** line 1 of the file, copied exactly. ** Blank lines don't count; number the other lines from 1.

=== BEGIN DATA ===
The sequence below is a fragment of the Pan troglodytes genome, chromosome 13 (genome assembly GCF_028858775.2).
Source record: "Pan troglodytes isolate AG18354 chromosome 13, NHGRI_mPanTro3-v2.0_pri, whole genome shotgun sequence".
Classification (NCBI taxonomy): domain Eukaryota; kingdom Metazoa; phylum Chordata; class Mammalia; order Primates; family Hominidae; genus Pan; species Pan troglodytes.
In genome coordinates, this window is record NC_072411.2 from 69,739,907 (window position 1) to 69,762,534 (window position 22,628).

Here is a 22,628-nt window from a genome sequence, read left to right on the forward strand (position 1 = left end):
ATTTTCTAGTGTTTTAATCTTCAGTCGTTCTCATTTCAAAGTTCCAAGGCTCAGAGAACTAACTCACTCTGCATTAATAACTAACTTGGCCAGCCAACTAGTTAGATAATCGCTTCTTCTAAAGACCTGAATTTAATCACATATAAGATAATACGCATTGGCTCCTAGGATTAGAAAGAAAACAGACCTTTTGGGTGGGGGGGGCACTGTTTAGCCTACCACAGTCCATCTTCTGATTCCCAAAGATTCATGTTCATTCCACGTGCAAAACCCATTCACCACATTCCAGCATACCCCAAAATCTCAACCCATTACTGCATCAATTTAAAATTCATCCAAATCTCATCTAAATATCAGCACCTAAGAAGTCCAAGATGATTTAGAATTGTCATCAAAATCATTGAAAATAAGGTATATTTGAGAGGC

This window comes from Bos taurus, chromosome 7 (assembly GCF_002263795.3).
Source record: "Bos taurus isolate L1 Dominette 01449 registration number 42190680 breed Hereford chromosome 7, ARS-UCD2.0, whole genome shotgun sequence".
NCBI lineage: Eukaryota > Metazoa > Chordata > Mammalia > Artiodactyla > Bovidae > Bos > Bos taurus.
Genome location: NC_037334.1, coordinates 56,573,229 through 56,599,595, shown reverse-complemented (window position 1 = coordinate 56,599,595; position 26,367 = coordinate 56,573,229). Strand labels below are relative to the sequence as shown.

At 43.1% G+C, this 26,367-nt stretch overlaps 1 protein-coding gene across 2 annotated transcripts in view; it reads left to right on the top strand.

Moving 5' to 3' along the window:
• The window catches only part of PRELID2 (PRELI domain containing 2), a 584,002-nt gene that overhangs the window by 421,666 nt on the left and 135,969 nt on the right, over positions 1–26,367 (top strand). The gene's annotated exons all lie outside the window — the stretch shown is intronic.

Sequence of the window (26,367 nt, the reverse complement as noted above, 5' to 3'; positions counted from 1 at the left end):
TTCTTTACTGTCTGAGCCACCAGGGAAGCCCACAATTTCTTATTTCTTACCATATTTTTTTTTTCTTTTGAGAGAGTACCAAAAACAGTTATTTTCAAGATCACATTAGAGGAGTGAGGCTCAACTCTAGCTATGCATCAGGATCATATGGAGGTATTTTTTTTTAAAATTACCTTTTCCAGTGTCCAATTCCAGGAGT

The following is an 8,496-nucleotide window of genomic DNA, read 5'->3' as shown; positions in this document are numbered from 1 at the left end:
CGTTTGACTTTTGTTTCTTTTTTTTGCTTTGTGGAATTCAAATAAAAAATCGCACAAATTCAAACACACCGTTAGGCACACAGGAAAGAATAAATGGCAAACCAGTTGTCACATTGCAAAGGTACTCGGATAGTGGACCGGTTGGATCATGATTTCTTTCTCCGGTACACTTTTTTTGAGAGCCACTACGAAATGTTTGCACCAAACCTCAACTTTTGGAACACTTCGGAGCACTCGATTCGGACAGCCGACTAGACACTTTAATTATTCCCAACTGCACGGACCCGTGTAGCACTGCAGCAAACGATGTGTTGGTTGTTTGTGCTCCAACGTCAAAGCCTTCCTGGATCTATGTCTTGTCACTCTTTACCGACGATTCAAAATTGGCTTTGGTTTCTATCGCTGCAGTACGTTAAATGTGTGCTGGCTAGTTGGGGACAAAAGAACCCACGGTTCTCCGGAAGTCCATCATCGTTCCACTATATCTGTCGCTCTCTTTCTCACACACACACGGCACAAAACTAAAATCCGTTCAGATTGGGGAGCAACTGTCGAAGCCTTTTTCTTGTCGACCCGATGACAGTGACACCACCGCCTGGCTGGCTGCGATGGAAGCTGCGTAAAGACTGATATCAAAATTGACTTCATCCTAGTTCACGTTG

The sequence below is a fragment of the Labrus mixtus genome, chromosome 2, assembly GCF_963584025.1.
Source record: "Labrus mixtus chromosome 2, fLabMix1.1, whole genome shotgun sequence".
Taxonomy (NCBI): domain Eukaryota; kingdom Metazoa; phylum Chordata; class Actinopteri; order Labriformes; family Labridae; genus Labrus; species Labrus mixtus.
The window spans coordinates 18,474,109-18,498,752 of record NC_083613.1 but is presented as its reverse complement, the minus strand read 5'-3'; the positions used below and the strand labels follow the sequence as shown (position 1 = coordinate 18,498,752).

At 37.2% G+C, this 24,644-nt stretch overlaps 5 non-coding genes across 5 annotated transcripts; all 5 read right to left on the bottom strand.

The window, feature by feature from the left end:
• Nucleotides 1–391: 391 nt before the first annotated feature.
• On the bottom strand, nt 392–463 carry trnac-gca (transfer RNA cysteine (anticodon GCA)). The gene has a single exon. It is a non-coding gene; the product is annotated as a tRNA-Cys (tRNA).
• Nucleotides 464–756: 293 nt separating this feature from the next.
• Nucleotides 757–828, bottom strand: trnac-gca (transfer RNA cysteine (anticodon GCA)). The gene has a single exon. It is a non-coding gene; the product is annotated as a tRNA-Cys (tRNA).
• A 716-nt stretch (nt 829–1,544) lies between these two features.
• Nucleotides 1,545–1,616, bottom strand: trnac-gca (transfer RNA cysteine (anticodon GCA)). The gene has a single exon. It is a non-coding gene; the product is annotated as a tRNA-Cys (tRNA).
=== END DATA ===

The sequence below is a fragment of the Pan troglodytes genome, chromosome 13 (genome assembly GCF_028858775.2).